UN to ask Syria to allow airdrops of aid


The United Nations will formally ask the Syrian government Sunday to allow airdrops of humanitarian aid to besieged areas where access by land has been denied by the regime, diplomats said.

UN aid chief Stephen O’Brien told a closed meeting of the Security Council on Friday that consent from the Damascus regime was needed to carry out the airdrops of food and medicine to civilians trapped in those areas.

At least 592,000 people live under siege in Syria – the majority surrounded by regime forces – and another four million live in hard-to-reach areas, according to the United Nations.

During the month of May, aid convoys were able to reach only two locations, and O’Brien told council members that this was “simply not enough.”

World powers decided last month that if aid continued to be blocked, the United Nations would begin airdrops on June 1, although such an operation would require Syrian approval and present high risks.

Russia, Syria’s ally, said it was prepared to support the request, but stressed that delivery by land was the most effective and safest way to reach those in need.

“We are open to everything if it’s effective and can be done properly and safely,” Russian Ambassador Vitaly Churkin told reporters after the meeting.

British Ambassador Matthew Rycroft said the council should be prepared to consider “further measures” if food, medicine and other relief supplies continue to be denied.

Syria told the United Nations that it had approved aid deliveries to 12 besieged areas for the month of June, but UN officials said this fell short of full access.

“We need to see full approval of the June plan for humanitarian access,” O’Brien said in a statement after addressing the council.

Syrian Ambassador Bashar Jaafari denied that his government was blocking aid and refused to answer questions on whether Damascus would allow the airdrops.

“It’s not about yes or no,” Jaafari told reporters.

“The Syrian government has been engaged with the UN for years in delivering humanitarian aid.”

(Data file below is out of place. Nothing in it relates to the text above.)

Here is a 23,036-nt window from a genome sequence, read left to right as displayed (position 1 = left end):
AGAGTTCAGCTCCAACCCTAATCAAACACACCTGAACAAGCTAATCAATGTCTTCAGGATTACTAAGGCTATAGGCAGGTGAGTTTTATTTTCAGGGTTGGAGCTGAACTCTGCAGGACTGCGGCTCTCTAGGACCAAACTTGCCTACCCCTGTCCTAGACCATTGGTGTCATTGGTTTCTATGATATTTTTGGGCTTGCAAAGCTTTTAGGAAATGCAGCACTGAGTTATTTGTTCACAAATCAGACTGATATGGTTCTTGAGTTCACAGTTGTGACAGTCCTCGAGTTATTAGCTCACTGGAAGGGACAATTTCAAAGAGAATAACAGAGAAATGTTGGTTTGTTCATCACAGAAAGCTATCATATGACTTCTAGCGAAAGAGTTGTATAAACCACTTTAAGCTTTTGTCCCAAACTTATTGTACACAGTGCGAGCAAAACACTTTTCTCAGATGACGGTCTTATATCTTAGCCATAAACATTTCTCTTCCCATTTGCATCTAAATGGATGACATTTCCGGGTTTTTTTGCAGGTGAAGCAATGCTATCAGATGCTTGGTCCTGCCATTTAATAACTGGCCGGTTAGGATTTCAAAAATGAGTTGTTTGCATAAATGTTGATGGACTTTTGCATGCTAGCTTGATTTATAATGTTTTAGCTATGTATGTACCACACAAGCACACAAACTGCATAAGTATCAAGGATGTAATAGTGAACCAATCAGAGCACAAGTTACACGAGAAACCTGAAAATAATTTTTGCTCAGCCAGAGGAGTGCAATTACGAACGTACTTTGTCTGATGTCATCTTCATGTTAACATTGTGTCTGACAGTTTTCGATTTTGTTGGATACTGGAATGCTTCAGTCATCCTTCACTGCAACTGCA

French Ambassador Francois Delattre, who holds the council presidency this month, said that on Sunday the United Nations “will ask Damascus to authorize humanitarian airdrops to reach localities for which land access was denied by the Syrian regime.”

Diplomats said they expected Damascus to take some time to respond to the request – if it responds at all – and UN officials have said the airdrops are not imminent.

“What is at stake here is the necessity to put an end to a humanitarian disaster,” Delattre told reporters.

“The Syrian regime is continuing to systematically starve hundreds of thousands of civilians and use them as weapons of war. These are war crimes.”

France and Britain called on Russia to ratchet up pressure on Syria to allow access for aid.

“We talk to them all of the time,” responded Churkin. “They are listening. Sometimes they are accepting things but they do not happen during implementation.”

US Ambassador Samantha Power said the sieges must end and accused the Syrian regime of “picking and choosing who eats and who starves to death.”

Britain, France and the United States are calling on the United Nations to forge ahead with plans for the airdrops, even if the operation presents major security challenges.

The United Nations said Thursday that helicopters would have to be used for air bridges to 15 of the 19 besieged areas because they are densely populated.

Peace talks to end Syria’s five-year war stalled in April after the opposition walked out over escalating fighting on the ground and lack of humanitarian aid.